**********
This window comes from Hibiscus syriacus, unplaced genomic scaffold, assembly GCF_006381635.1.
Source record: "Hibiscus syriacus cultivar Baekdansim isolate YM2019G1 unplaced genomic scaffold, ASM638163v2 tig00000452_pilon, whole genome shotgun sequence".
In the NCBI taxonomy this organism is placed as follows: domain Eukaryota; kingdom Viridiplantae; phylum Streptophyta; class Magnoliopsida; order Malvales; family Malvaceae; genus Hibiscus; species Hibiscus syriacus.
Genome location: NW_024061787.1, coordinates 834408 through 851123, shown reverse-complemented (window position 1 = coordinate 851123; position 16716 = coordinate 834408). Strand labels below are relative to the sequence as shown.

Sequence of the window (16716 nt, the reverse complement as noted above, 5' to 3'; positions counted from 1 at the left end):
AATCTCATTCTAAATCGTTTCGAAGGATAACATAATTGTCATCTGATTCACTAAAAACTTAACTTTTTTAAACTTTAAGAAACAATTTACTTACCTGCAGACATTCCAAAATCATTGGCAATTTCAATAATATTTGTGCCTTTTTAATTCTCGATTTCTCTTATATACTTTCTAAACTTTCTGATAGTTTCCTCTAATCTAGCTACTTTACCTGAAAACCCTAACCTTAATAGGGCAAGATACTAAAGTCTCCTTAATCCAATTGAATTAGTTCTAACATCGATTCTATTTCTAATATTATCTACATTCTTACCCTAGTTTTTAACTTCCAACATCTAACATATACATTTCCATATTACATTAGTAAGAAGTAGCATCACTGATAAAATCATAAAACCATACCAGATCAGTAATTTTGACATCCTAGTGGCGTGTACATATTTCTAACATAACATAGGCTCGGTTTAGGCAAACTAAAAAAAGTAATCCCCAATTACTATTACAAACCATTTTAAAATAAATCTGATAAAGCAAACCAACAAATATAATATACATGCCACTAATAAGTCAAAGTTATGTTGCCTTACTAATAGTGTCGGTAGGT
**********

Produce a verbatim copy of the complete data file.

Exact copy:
This window comes from Hibiscus syriacus, unplaced genomic scaffold, assembly GCF_006381635.1.
Source record: "Hibiscus syriacus cultivar Baekdansim isolate YM2019G1 unplaced genomic scaffold, ASM638163v2 tig00000452_pilon, whole genome shotgun sequence".
In the NCBI taxonomy this organism is placed as follows: domain Eukaryota; kingdom Viridiplantae; phylum Streptophyta; class Magnoliopsida; order Malvales; family Malvaceae; genus Hibiscus; species Hibiscus syriacus.
Genome location: NW_024061787.1, coordinates 834408 through 851123, shown reverse-complemented (window position 1 = coordinate 851123; position 16716 = coordinate 834408). Strand labels below are relative to the sequence as shown.

Sequence of the window (16716 nt, the reverse complement as noted above, 5' to 3'; positions counted from 1 at the left end):
AATCTCATTCTAAATCGTTTCGAAGGATAACATAATTGTCATCTGATTCACTAAAAACTTAACTTTTTTAAACTTTAAGAAACAATTTACTTACCTGCAGACATTCCAAAATCATTGGCAATTTCAATAATATTTGTGCCTTTTTAATTCTCGATTTCTCTTATATACTTTCTAAACTTTCTGATAGTTTCCTCTAATCTAGCTACTTTACCTGAAAACCCTAACCTTAATAGGGCAAGATACTAAAGTCTCCTTAATCCAATTGAATTAGTTCTAACATCGATTCTATTTCTAATATTATCTACATTCTTACCCTAGTTTTTAACTTCCAACATCTAACATATACATTTCCATATTACATTAGTAAGAAGTAGCATCACTGATAAAATCATAAAACCATACCAGATCAGTAATTTTGACATCCTAGTGGCGTGTACATATTTCTAACATAACATAGGCTCGGTTTAGGCAAACTAAAAAAAGTAATCCCCAATTACTATTACAAACCATTTTAAAATAAATCTGATAAAGCAAACCAACAAATATAATATACATGCCACTAATAAGTCAAAGTTATGTTGCCTTACTAATAGTGTCGGTAGGT